The Okavango Delta is a dynamic and complex freshwater wetland in Botswana. It changes with the seasons, years and over the course of decades due to its position within a complex landscape, downstream from the highlands of Angola flowing through to the Okavango River. The Okavango Research Institute (ORI) under the University of Botswana (UB) is mandated to carry out research on the Delta as well as support Okavango Delta Management. Dr. Kelebogile Mfundisi from the ORI has been studying Lake Ngami in the Okavango Delta.
Lake Ngami is located at the western part of the lower Okavango Delta in Botswana (Figure 1). Because it does not naturally drain, it serves as a pertinent indicator of environmental change and the climate variability of the basin. Lake Ngami is an important resource for the livelihood of surrounding communities. It is used for commercial and subsistence fishing and water is used for livestock when levels are high enough.
Dr. Kelebogile was able to assess water extent over Lake Ngami by applying the Modified Normalized Difference Water Index (MNDWI) to Landsat 8 (2013 to present) and Sentinel 2 satellite images (2017 to present). A similar version of the workflow used here is available for anyone to use in the DE Africa Jupyter Notebook repository.
The results highlight the variability of water extent over recent years, with exceptionally low levels of water present in the lake during 2019 during a historic drought. By the end of 2019 the lake had completely disappeared and remained empty until late 2021. The latest results (August 2021) highlight that the lake has only partially recovered to earlier levels (Figure 2 and Figure 3).
Digital Earth Africa provides the data, services, and tools necessary to monitor and evaluate very large and complex water systems such as those typified by the Okavango Delta. The results for Lake Ngami indicate the need for an integrated watershed plan that encompasses the Okavango delta. The results provide critical information for sustainable management of the Delta by relevant authorities including Dr Kelebogile colleagues at the University of Botswana, Government of Botswana, Universities in Southern Africa Development Community (SADC) and Civil Based Societies. These results will hopefully engage local policy makers and multidisciplinary stakeholders due to their accessible nature of visualising the problems of the Delta. Dr. Kelebogile words,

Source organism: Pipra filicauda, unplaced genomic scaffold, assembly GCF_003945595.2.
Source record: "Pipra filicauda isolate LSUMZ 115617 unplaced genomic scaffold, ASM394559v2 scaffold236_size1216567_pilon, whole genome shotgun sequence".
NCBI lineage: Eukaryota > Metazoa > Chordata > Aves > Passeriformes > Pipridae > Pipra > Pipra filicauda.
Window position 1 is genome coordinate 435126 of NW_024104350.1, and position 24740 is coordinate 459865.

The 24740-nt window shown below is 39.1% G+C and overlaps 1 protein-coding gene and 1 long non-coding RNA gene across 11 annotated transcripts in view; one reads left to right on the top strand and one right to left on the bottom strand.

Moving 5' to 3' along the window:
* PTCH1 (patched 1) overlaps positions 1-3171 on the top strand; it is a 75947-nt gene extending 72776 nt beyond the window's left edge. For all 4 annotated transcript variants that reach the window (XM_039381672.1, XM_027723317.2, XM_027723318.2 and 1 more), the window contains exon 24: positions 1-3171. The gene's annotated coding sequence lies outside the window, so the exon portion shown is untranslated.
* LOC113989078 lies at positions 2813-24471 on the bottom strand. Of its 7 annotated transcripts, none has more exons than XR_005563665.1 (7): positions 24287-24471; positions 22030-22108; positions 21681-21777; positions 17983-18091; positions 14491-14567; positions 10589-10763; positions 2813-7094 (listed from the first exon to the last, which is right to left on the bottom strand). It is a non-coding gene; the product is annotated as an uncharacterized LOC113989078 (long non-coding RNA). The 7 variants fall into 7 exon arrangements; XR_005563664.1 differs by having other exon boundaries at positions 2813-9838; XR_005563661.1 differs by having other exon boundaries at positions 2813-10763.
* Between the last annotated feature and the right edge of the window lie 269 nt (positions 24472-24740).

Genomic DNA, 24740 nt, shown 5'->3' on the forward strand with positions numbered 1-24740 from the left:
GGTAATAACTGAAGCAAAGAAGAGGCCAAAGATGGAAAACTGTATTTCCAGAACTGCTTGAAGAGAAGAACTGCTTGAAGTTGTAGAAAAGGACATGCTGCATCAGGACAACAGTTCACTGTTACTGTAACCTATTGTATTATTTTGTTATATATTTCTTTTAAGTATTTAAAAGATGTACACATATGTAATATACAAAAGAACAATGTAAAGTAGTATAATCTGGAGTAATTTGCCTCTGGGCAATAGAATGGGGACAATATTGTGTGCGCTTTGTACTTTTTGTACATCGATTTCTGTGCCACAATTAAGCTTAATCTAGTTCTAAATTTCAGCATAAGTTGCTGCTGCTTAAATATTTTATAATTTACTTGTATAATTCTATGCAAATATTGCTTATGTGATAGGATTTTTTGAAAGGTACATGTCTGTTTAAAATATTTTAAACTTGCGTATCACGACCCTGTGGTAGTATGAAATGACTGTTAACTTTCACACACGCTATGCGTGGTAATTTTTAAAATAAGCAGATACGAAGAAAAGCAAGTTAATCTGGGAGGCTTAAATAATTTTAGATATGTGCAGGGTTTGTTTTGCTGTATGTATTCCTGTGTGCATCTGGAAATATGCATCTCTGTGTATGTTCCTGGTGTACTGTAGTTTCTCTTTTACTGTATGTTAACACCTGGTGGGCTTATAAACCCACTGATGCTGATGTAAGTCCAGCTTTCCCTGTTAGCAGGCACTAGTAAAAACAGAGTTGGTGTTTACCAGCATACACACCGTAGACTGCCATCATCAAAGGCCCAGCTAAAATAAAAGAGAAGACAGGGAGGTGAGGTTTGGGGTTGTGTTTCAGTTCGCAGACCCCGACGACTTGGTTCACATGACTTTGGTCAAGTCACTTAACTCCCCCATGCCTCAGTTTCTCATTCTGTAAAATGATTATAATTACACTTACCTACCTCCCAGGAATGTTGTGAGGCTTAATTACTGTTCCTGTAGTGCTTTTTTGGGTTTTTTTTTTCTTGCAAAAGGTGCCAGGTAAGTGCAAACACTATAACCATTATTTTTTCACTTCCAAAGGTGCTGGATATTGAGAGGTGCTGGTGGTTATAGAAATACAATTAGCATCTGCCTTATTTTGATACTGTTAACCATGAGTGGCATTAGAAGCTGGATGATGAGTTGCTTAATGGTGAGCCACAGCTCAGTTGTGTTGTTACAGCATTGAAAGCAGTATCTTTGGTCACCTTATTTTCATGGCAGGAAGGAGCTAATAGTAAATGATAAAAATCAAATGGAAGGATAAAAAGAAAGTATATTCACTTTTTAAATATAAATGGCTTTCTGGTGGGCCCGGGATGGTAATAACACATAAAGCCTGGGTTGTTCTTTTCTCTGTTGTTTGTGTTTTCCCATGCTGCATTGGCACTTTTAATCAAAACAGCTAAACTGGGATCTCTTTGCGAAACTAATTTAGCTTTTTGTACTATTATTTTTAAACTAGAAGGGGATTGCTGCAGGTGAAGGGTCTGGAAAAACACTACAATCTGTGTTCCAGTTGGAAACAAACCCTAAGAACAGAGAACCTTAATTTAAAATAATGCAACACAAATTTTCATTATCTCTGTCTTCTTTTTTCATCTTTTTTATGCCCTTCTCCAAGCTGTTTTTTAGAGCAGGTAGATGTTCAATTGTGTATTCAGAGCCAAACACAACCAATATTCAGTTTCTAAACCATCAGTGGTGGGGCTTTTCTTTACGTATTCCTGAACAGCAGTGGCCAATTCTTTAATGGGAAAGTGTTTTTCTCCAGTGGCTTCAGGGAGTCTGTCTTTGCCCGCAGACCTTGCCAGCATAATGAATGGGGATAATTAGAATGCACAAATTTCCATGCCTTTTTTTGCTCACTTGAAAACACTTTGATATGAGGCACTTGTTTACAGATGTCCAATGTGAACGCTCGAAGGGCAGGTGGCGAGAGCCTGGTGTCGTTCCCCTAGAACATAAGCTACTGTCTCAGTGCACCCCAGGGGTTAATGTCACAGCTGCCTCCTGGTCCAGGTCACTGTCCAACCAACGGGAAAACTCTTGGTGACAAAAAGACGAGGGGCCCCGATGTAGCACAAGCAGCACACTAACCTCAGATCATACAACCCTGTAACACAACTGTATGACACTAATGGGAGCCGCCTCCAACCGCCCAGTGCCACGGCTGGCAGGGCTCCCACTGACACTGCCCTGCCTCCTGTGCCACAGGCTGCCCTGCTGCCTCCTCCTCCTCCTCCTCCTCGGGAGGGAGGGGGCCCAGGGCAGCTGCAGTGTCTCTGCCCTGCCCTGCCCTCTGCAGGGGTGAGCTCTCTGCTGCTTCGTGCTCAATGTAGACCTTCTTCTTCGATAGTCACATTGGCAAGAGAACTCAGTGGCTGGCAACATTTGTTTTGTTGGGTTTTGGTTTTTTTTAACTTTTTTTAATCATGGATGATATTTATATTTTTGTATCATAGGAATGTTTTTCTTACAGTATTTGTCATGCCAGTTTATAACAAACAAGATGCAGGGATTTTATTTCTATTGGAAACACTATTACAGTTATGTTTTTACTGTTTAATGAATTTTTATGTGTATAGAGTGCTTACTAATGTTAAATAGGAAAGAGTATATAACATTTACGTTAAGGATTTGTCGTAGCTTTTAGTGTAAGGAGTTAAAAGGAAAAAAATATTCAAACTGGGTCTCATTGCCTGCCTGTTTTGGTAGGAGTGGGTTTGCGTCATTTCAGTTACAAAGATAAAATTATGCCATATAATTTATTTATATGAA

“Let us make the Africa we want as we join efforts in the conservation of the Okavango watershed, leave no one behind”.
A new water monitoring service
DE Africa’s newly operationalised Water Observations from Space (WOfS) service allows users to understand water presence and dynamics from the 1980s until present. Using the Digital Earth Africa Map, users can load an Annual Summary and ‘All-Time’ Summary WOfS product. The WOfS Annual Summary is the ratio (%) of wet to clear observations from each calendar year as shown in Figure 5. The WOfS All-Time Summary is the ratio (%) of wet to clear observations over all Landsat observations dating back from 1984 till present (Figure 5).
Dr. Kelebogile B. Mfundisi is currently working as a Research Scholar in Physical Geography at the University of Botswana Maun Campus, Okavango Research Institute, Maun, Botswana. She previously worked as a Senior Lecturer at the Namibia University of Science and Technology, Windhoek, Namibia; Junior Researcher at ZEF, University of Bonn, Germany and World Agroforestry Centre, Nairobi/Kisumu, Kenya. Her research Career started while she was an undergraduate student at University of Botswana where she worked as a research assistant at Biology Department, Environmental Sciences Department, and National Institute of Development Research and Documentation. Dr. Kelebogile has ongoing research projects namely Ongoing Research Projects: GMES & Africa Project, ORD Multidisciplinary Flood Mapping Project, DLR Science Data Project, Carbon Sequestration and Clean Cookstoves Project, Science Club Project: Mogolokwane Primary School, Phuduhudu and Assessing the Vulnerability of Sitatunga (Tragelaphus spekei) to Climate Variability in the Northern Botswana Wetlands.
Dr. Kelebogile can be reached on email: email@example.com